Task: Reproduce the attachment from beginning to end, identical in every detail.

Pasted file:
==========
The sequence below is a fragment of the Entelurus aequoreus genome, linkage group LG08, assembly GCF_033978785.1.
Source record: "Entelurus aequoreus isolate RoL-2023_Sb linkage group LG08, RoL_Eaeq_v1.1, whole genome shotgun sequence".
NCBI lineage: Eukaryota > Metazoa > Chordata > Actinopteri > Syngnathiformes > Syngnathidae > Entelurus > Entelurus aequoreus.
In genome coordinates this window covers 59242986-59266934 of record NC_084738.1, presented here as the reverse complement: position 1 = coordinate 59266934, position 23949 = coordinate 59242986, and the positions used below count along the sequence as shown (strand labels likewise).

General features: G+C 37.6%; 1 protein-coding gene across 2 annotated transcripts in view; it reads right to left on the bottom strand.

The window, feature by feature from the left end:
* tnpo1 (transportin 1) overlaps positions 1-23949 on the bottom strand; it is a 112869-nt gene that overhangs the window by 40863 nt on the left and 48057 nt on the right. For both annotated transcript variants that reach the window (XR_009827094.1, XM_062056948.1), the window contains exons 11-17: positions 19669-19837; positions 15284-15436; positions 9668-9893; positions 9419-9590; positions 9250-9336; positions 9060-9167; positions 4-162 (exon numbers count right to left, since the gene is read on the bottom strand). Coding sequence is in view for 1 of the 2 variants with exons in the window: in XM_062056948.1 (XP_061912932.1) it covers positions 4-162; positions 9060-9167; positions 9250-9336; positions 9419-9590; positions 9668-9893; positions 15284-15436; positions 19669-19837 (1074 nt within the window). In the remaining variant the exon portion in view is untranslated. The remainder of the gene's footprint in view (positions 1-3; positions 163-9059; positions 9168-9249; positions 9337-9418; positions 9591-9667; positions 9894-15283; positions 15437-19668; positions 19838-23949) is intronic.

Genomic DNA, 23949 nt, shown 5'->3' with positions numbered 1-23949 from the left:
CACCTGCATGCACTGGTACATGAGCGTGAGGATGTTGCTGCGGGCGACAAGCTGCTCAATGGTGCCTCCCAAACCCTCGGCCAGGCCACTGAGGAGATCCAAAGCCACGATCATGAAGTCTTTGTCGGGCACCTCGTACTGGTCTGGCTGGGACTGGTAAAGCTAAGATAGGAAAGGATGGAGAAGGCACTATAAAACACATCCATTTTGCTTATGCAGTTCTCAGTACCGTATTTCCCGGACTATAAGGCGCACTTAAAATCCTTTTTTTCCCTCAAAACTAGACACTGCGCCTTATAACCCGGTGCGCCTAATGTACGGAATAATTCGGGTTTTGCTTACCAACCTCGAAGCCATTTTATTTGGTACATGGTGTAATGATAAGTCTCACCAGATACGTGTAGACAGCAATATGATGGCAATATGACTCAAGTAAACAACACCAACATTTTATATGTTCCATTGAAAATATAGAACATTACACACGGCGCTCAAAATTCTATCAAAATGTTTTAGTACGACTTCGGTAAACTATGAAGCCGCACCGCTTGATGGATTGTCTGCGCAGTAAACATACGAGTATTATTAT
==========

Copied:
The sequence below is a fragment of the Entelurus aequoreus genome, linkage group LG08, assembly GCF_033978785.1.
Source record: "Entelurus aequoreus isolate RoL-2023_Sb linkage group LG08, RoL_Eaeq_v1.1, whole genome shotgun sequence".
NCBI lineage: Eukaryota > Metazoa > Chordata > Actinopteri > Syngnathiformes > Syngnathidae > Entelurus > Entelurus aequoreus.
In genome coordinates this window covers 59242986-59266934 of record NC_084738.1, presented here as the reverse complement: position 1 = coordinate 59266934, position 23949 = coordinate 59242986, and the positions used below count along the sequence as shown (strand labels likewise).

General features: G+C 37.6%; 1 protein-coding gene across 2 annotated transcripts in view; it reads right to left on the bottom strand.

The window, feature by feature from the left end:
* tnpo1 (transportin 1) overlaps positions 1-23949 on the bottom strand; it is a 112869-nt gene that overhangs the window by 40863 nt on the left and 48057 nt on the right. For both annotated transcript variants that reach the window (XR_009827094.1, XM_062056948.1), the window contains exons 11-17: positions 19669-19837; positions 15284-15436; positions 9668-9893; positions 9419-9590; positions 9250-9336; positions 9060-9167; positions 4-162 (exon numbers count right to left, since the gene is read on the bottom strand). Coding sequence is in view for 1 of the 2 variants with exons in the window: in XM_062056948.1 (XP_061912932.1) it covers positions 4-162; positions 9060-9167; positions 9250-9336; positions 9419-9590; positions 9668-9893; positions 15284-15436; positions 19669-19837 (1074 nt within the window). In the remaining variant the exon portion in view is untranslated. The remainder of the gene's footprint in view (positions 1-3; positions 163-9059; positions 9168-9249; positions 9337-9418; positions 9591-9667; positions 9894-15283; positions 15437-19668; positions 19838-23949) is intronic.

Genomic DNA, 23949 nt, shown 5'->3' with positions numbered 1-23949 from the left:
CACCTGCATGCACTGGTACATGAGCGTGAGGATGTTGCTGCGGGCGACAAGCTGCTCAATGGTGCCTCCCAAACCCTCGGCCAGGCCACTGAGGAGATCCAAAGCCACGATCATGAAGTCTTTGTCGGGCACCTCGTACTGGTCTGGCTGGGACTGGTAAAGCTAAGATAGGAAAGGATGGAGAAGGCACTATAAAACACATCCATTTTGCTTATGCAGTTCTCAGTACCGTATTTCCCGGACTATAAGGCGCACTTAAAATCCTTTTTTTCCCTCAAAACTAGACACTGCGCCTTATAACCCGGTGCGCCTAATGTACGGAATAATTCGGGTTTTGCTTACCAACCTCGAAGCCATTTTATTTGGTACATGGTGTAATGATAAGTCTCACCAGATACGTGTAGACAGCAATATGATGGCAATATGACTCAAGTAAACAACACCAACATTTTATATGTTCCATTGAAAATATAGAACATTACACACGGCGCTCAAAATTCTATCAAAATGTTTTAGTACGACTTCGGTAAACTATGAAGCCGCACCGCTTGATGGATTGTCTGCGCAGTAAACATACGAGTATTATTAT